Masimo (NASDAQ: MASI) is a global leader in innovative noninvasive monitoring technologies. Our mission is to improve patient outcomes and reduce the cost of care by taking noninvasive monitoring to new sites and applications. In 1995, the company debuted Masimo SET® Measure-through Motion and Low Perfusion™ pulse oximetry, which has been shown in multiple studies to significantly reduce false alarms and accurately monitor for true alarms. Masimo SET® has also been shown to help clinicians reduce severe retinopathy of prematurity in neonates,1 improve CCHD screening in newborns,2 and, when used for continuous monitoring in post-surgical wards, reduce rapid response activations and costs.3,4,5 Masimo SET® is estimated to be used on more than 100 million patients in leading hospitals and other healthcare settings around the world. In 2005, Masimo introduced rainbow® Pulse CO-Oximetry technology, allowing noninvasive and continuous monitoring of blood constituents that previously could only be measured invasively, including total hemoglobin (SpHb®), oxygen content (SpOC™), carboxyhemoglobin (SpCO®), methemoglobin (SpMet®), and more recently, Pleth Variability Index (PVi®) and Oxygen Reserve Index (ORi™), in addition to SpO2, pulse rate, and perfusion index (PI). In studies with SpHb, reductions in blood transfusion* were observed,6,7 and when used with PVi, a reduction in 30-day mortality was observed.8 In 2014, Masimo introduced Root®, an intuitive patient monitoring and connectivity platform with the Masimo Open Connect™ (MOC-9™) interface, enabling other companies to augment Root with new features and measurement capabilities. Masimo is also taking an active leadership role in mHealth with products such as the Radius-7™ wearable patient monitor, iSpO2® pulse oximeter for smartphones, and the MightySat™ fingertip pulse oximeter. Additional information about Masimo and its products may be found at www.masimo.com. Published clinical studies on Masimo products can be found at http://www.masimo.com/cpub/clinical-evidence.htm.
*Clinical decisions regarding red blood cell transfusions should be based on the clinician’s judgment considering, among other factors: patient condition, continuous SpHb monitoring, and laboratory diagnostic tests using blood samples.
1. Castillo A et al. Prevention of Retinopathy of Prematurity in Preterm Infants through Changes in Clinical Practice and SpO2 Technology. Acta Paediatr. 2011 Feb;100(2):188-92.
2. de-Wahl Granelli A et al. Impact of pulse oximetry screening on the detection of duct dependent congenital heart disease: a Swedish prospective screening study in 39,821 newborns. BMJ. 2009;338.
3. Taenzer AH et al. Impact of Pulse Oximetry Surveillance on Rescue Events and Intensive Care Unit Transfers: A Before-And-After Concurrence Study. Anesthesiology. 2010; 112(2):282-287.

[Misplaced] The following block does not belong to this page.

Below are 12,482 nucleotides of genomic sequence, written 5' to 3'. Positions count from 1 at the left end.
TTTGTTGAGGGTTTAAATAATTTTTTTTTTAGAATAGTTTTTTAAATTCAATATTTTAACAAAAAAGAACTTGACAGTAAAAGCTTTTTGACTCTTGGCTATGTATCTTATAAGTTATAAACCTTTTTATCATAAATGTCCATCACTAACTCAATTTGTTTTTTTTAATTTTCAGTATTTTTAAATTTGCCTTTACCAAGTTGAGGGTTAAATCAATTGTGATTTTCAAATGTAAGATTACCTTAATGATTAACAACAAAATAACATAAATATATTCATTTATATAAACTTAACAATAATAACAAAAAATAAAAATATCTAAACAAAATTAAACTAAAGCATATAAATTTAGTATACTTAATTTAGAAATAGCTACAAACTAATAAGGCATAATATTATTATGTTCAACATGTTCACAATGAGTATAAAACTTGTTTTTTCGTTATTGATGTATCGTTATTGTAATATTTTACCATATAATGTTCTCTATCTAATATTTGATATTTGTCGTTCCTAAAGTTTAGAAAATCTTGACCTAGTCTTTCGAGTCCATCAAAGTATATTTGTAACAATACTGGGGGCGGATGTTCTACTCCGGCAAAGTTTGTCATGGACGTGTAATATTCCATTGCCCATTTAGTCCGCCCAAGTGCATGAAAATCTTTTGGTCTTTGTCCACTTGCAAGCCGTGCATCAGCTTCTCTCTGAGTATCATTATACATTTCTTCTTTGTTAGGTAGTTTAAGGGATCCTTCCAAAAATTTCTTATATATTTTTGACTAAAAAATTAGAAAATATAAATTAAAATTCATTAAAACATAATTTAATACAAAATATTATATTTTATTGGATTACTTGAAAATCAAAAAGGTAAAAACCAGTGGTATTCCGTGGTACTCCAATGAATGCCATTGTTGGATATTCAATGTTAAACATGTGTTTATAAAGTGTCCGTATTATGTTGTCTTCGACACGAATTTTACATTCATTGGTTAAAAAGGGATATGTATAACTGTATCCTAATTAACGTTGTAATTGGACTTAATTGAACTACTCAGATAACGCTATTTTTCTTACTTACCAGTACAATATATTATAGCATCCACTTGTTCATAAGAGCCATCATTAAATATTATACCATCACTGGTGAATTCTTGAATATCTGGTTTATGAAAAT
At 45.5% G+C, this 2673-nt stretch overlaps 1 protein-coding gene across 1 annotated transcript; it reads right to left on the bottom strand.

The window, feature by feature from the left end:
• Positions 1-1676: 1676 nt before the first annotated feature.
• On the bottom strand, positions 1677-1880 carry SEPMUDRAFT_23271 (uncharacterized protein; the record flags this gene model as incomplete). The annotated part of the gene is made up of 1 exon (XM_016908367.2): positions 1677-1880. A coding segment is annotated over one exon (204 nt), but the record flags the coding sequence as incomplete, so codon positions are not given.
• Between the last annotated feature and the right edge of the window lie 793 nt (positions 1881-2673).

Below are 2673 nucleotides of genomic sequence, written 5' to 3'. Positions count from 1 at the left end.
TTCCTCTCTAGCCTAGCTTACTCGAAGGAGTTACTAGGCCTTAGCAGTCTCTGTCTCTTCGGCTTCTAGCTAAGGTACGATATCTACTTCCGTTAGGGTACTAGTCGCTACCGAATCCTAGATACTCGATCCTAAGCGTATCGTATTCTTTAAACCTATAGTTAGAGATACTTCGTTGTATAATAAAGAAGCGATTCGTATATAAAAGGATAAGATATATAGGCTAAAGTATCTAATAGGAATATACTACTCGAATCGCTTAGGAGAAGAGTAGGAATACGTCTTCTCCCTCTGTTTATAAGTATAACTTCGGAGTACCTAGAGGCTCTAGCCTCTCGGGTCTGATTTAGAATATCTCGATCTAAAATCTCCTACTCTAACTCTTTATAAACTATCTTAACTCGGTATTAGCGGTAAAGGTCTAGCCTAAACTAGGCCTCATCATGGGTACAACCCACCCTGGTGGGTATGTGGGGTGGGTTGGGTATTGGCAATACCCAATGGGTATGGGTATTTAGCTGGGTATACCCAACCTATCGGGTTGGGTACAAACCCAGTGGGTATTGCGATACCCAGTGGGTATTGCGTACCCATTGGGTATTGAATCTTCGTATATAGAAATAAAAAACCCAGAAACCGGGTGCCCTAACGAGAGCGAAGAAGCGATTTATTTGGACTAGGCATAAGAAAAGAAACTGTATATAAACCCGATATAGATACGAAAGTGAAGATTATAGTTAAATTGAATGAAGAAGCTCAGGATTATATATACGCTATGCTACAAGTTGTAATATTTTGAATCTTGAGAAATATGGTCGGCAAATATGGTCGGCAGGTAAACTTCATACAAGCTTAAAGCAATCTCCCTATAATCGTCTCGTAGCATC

4. Taenzer AH et al. Postoperative Monitoring – The Dartmouth Experience. Anesthesia Patient Safety Foundation Newsletter. Spring-Summer 2012.
5. McGrath SP et al. Surveillance Monitoring Management for General Care Units: Strategy, Design, and Implementation. The Joint Commission Journal on Quality and Patient Safety. 2016 Jul;42(7):293-302.
6. Ehrenfeld JM et al. Continuous Non-invasive Hemoglobin Monitoring during Orthopedia Surgery: A Randomized Trial. J Blood Disorders Transf. 2014. 5:9. 2.
7. Awada WN et al. Continuous and noninvasive hemoglobin monitoring reduces red blood cell transfusion during neurosurgery: a prospective cohort study. J Clin Monit Comput. 2015 Feb 4.
8. Nathan N et al. Impact of Continuous Perioperative SpHb Monitoring. Proceedings from the 2016 ASA Annual Meeting, Chicago. Abstract #A1103.
This press release includes forward-looking statements as defined in Section 27A of the Securities Act of 1933 and Section 21E of the Securities Exchange Act of 1934, in connection with the Private Securities Litigation Reform Act of 1995. These forward-looking statements include, among others, statements regarding the potential effectiveness of Masimo SpHb®. These forward-looking statements are based on current expectations about future events affecting us and are subject to risks and uncertainties, all of which are difficult to predict and many of which are beyond our control and could cause our actual results to differ materially and adversely from those expressed in our forward-looking statements as a result of various risk factors, including, but not limited to: risks related to our assumptions regarding the repeatability of clinical results; risks related to our belief that Masimo's unique noninvasive measurement technologies, including Masimo SpHb, contribute to positive clinical outcomes and patient safety; as well as other factors discussed in the "Risk Factors" section of our most recent reports filed with the Securities and Exchange Commission ("SEC"), which may be obtained for free at the SEC's website at www.sec.gov. Although we believe that the expectations reflected in our forward-looking statements are reasonable, we do not know whether our expectations will prove correct. All forward-looking statements included in this press release are expressly qualified in their entirety by the foregoing cautionary statements. You are cautioned not to place undue reliance on these forward-looking statements, which speak only as of today's date. We do not undertake any obligation to update, amend or clarify these statements or the "Risk Factors" contained in our most recent reports filed with the SEC, whether as a result of new information, future events or otherwise, except as may be required under the applicable securities laws.